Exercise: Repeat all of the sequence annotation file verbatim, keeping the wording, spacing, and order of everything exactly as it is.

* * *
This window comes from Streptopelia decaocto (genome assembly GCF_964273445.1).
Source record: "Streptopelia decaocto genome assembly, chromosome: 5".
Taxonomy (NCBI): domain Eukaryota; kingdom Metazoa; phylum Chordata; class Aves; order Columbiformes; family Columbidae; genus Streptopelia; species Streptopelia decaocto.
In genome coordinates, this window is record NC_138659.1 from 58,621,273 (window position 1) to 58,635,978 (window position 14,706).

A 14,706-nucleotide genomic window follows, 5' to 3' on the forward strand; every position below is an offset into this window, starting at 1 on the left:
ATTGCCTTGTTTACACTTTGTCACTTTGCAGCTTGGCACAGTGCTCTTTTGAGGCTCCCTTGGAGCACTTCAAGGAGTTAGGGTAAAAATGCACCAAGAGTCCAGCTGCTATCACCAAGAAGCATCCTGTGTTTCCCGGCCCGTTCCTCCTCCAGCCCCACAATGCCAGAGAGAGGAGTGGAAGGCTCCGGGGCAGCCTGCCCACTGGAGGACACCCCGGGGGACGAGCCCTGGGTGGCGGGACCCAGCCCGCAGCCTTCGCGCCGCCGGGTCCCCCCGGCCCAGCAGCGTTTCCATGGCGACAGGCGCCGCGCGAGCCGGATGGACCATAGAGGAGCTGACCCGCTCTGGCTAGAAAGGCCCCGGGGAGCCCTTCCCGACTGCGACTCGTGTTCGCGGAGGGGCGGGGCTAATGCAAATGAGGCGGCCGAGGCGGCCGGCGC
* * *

This window comes from Streptopelia decaocto (genome assembly GCF_964273445.1).
Source record: "Streptopelia decaocto genome assembly, chromosome: 5".
Taxonomy (NCBI): domain Eukaryota; kingdom Metazoa; phylum Chordata; class Aves; order Columbiformes; family Columbidae; genus Streptopelia; species Streptopelia decaocto.
In genome coordinates, this window is record NC_138659.1 from 58,621,273 (window position 1) to 58,635,978 (window position 14,706).

A 14,706-nucleotide genomic window follows, 5' to 3' on the forward strand; every position below is an offset into this window, starting at 1 on the left:
ATTGCCTTGTTTACACTTTGTCACTTTGCAGCTTGGCACAGTGCTCTTTTGAGGCTCCCTTGGAGCACTTCAAGGAGTTAGGGTAAAAATGCACCAAGAGTCCAGCTGCTATCACCAAGAAGCATCCTGTGTTTCCCGGCCCGTTCCTCCTCCAGCCCCACAATGCCAGAGAGAGGAGTGGAAGGCTCCGGGGCAGCCTGCCCACTGGAGGACACCCCGGGGGACGAGCCCTGGGTGGCGGGACCCAGCCCGCAGCCTTCGCGCCGCCGGGTCCCCCCGGCCCAGCAGCGTTTCCATGGCGACAGGCGCCGCGCGAGCCGGATGGACCATAGAGGAGCTGACCCGCTCTGGCTAGAAAGGCCCCGGGGAGCCCTTCCCGACTGCGACTCGTGTTCGCGGAGGGGCGGGGCTAATGCAAATGAGGCGGCCGAGGCGGCCGGCGC